At first, there was some interest in the murder of the consuls (to absolve them of their obligation); but when they then learned that no crime would release them from their oath, they seceded on to the Sacred Mount across the Anio river, which is three miles from the city, on the advice of a man named Sicinus.  This story is more common than the one which Piso offers—that the secession was made upon the Aventine hill.

There, the camp was fortified without any leader with a trench and wall quietly, as they took nothing unless it was necessary for their food for several days and neither offended anyone nor took offense. But there was a major panic in the city and because of mutual fear all activities were suspended. Those left behind feared violence from the senators because they were abandoned by their own class; and the senators were fearing the plebians who remained in the city because they were uncertain whether they stayed there or preferred to leave. How long could a mass of people who had seceded remain peaceful? What would happen after this if there were an external threat first? There was certainly no home left unless they could bring the people into harmony; and it was decided they must reconcile the state by just means or unjust.”

  1. timor inde patres incessit ne, si dimissus exercitus foret, rursus coetus occulti coniurationesque fierent. itaque quamquam per dictatorem dilectus habitus esset, tamen quoniam in consulum uerba iurassent sacramento teneri militem rati, per causam renouati ab Aequis belli educi ex urbe legiones iussere. [2] quo facto maturata est seditio. et primo agitatum dicitur de consulum caede, ut soluerentur sacramento; doctos deinde nullam scelere religionem exsolui, Sicinio quodam auctore iniussu consulum in Sacrum montem secessisse. trans Anienem amnem est, tria ab urbe milia passuum. [3] ea frequentior fama est quam cuius Piso auctor est, in Auentinum secessionem factam esse. [4] ibi sine ullo duce uallo fossaque communitis castris quieti, rem nullam nisi necessariam ad uictum sumendo, per aliquot dies neque lacessiti neque lacessentes sese tenuere. [5] pauor ingens in urbe, metuque mutuo suspensa erant omnia. timere relicta ab suis plebis uiolentiam patrum; timere patres residem in urbe plebem, incerti manere eam an abire mallent: [6] quamdiu autem tranquillam quae secesserit multitudinem fore? quid futurum deinde si quod externum interim bellum exsistat? [7] nullam profecto nisi in concordia ciuium spem reliquam ducere; eam per aequa, per iniqua reconciliandam ciuitati esse.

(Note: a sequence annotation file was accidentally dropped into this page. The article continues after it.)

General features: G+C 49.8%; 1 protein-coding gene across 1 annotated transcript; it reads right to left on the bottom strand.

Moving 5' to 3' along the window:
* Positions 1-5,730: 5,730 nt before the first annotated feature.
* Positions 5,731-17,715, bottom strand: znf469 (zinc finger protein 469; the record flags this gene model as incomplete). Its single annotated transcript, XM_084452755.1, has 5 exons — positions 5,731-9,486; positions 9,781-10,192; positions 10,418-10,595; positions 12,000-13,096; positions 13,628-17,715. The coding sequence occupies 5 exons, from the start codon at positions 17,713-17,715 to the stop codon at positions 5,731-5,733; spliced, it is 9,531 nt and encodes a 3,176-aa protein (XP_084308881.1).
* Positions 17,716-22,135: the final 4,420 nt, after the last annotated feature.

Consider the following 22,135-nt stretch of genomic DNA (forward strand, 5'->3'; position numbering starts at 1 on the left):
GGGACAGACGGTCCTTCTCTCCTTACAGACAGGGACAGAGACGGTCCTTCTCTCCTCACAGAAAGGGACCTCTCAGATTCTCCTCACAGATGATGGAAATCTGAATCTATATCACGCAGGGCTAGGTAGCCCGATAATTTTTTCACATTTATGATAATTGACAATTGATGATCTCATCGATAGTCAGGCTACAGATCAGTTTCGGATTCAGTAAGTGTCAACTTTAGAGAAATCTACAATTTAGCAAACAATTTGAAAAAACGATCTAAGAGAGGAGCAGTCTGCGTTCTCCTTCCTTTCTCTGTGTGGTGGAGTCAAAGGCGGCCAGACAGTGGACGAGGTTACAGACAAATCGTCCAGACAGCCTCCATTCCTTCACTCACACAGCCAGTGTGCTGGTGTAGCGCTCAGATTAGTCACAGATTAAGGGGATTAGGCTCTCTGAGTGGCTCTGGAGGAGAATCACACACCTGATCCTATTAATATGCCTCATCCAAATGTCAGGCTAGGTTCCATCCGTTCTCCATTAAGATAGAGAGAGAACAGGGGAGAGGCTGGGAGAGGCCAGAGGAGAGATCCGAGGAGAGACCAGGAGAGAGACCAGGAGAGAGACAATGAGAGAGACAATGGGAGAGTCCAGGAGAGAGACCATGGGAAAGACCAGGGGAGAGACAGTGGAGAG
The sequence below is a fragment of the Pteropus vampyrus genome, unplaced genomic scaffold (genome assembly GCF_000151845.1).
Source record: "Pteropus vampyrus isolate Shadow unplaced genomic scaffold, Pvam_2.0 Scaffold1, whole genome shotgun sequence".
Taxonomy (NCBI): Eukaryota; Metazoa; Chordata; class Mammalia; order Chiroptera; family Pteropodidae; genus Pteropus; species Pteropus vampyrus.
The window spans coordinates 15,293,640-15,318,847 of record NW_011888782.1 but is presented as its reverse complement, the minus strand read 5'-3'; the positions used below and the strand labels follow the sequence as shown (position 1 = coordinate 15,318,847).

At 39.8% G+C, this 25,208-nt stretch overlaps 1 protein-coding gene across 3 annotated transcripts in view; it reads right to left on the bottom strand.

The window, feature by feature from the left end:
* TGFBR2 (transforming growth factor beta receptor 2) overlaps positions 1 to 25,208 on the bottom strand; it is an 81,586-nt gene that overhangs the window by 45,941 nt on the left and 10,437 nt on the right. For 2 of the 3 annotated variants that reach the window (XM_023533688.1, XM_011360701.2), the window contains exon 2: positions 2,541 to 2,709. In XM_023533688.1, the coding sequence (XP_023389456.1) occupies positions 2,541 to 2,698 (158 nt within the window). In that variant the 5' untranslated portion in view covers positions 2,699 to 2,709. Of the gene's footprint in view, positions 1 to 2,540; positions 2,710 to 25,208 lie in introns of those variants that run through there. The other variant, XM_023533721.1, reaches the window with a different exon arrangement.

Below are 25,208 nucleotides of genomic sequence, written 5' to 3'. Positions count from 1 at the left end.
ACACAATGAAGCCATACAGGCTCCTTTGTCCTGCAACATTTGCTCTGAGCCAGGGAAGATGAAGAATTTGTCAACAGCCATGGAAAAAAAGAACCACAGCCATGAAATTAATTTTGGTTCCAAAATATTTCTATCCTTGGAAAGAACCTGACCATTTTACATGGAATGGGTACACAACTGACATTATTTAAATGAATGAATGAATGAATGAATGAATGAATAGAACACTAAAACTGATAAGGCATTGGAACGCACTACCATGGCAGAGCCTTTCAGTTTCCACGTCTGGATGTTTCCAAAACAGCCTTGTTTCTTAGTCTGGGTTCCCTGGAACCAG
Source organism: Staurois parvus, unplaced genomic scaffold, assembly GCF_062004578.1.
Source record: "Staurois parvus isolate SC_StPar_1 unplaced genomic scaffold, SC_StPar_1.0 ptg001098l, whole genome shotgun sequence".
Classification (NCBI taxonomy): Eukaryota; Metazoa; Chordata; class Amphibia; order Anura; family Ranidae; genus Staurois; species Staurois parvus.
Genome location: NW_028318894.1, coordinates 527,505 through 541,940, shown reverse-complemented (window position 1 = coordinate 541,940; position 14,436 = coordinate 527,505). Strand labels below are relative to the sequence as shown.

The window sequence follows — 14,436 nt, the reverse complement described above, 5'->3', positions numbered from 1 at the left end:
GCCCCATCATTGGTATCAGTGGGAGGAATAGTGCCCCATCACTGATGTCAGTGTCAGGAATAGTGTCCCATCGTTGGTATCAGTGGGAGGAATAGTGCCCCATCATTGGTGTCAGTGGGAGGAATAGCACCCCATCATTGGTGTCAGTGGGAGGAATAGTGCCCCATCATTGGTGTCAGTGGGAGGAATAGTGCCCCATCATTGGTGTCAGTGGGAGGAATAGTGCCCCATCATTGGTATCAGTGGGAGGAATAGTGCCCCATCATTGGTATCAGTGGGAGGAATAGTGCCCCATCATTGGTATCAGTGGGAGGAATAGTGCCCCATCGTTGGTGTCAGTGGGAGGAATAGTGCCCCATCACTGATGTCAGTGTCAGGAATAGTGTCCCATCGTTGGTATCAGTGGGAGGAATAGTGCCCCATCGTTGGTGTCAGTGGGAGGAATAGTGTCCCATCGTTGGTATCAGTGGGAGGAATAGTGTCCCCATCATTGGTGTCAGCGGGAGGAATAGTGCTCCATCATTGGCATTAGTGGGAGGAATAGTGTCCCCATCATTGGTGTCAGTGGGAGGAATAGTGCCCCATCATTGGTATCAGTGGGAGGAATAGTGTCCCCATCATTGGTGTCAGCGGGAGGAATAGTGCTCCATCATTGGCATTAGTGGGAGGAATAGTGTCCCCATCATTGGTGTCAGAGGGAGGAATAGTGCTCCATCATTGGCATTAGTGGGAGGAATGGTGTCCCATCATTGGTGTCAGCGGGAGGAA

The secessio plebis was repeated at key times in Roman history and became a fundamental instrument to force the ruling (and moneyed/landed) class to make political compromises with the larger number of citizen soldiers upon whom the city (and the Republic) depended for its safety (and, really, existence). Modern labor strikes are not directly related to this Roman action–they developed with the rise of the Industrial state. In a short analogy, labor is to capital as the army was to the Roman state.

In the US educational trade presses and general news media there has been an appalling lack of coverage of the massive labor strike ongoing in higher education in the UK. This action may turn out to be one of the most important collective labor actions in the English speaking world in over a generation. It comes at a time when educators in the US have also pursued collective action (West Virginia, with other states considering following suit); it also comes after more than a decade of rapid and radical change to higher education in the UK.